The airline Alitalia, after almost 75 years soaring the skies with the colors of the Italian flag around the world, is preparing to make its final landing this Thursday with its last flight, which will effectively mark the end of the airline’s history. .
A history of success but also of decline, between rivers of public money and wrong decisions, after not even the management of individuals has managed to twist their luck.
Due to a financial crisis, the renowned airline will pass into the hands of the Italian State from mid-October and will begin to be called ITA. That is why, with the permission of the Italian Ministry of Economic Development, the nationalized company decided to cancel all tickets issued from that date and told local tourism agencies that there will be no rescheduling. The money will be returned to passengers, but there is controversy over how it will be carried out.
In fact, the agreement reached with the EU for the start-up of the new company Ita sacrificed the old company, which in the name of discontinuity must turn off its engines.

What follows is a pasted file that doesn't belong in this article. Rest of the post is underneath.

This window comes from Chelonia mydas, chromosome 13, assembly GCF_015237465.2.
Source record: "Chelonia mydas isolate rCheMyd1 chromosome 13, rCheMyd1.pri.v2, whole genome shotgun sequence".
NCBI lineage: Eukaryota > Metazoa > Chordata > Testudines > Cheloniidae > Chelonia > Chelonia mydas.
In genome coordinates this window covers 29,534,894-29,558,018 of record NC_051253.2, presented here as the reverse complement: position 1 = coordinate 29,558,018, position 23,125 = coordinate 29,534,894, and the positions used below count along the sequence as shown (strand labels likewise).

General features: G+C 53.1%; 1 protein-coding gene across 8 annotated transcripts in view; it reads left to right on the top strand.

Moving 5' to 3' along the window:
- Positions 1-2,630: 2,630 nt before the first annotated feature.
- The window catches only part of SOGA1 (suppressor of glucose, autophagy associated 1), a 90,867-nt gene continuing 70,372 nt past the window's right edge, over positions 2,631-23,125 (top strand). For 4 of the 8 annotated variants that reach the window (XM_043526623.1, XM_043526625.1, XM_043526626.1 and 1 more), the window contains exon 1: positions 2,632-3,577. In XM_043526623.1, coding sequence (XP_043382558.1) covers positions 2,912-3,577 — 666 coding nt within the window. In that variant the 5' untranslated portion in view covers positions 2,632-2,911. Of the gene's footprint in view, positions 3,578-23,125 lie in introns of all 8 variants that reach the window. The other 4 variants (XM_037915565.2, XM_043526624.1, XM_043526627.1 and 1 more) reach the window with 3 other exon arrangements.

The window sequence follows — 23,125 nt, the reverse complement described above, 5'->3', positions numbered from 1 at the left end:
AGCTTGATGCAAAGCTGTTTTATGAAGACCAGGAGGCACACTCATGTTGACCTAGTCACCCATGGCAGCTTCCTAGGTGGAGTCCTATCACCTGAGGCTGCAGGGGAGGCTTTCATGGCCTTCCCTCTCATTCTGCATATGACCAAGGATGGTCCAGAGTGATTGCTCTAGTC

The historic brand, however, could survive and continue to fly on Ita’s wings, as long as the company manages to win the tender. On this, according to reports, there would be some progress and hard work is being done to reach the sale in time for takeoff next Friday.
In fact, the worst case scenario, bankruptcy, should be avoided, which has not yet been avoided.
Alitalia will depart this Thursday, late in the afternoon, with the last flight of the day, AZ1586 Cagliari-Rome, which will depart the Sardinian capital at 10:05 p.m. to land in Fiumicino at 11:10 p.m.
To carry the last passengers, Alitalia will have an Airbus 320 (coming from AirOne), which will fly full with all its 180 seats occupied.
The first Alitalia, also known as International Italian Airlines, first took off in 1947 as a flag carrier. Potatoes and the stars of the “dolce vita” years were on their planes.
In a glorious past they were a kind of emblem of Italian excellence.
However, it was in the 90s when the first difficulties arrived, thanks to the liberalization of air transport. A series of bad decisions caused the losses to escalate.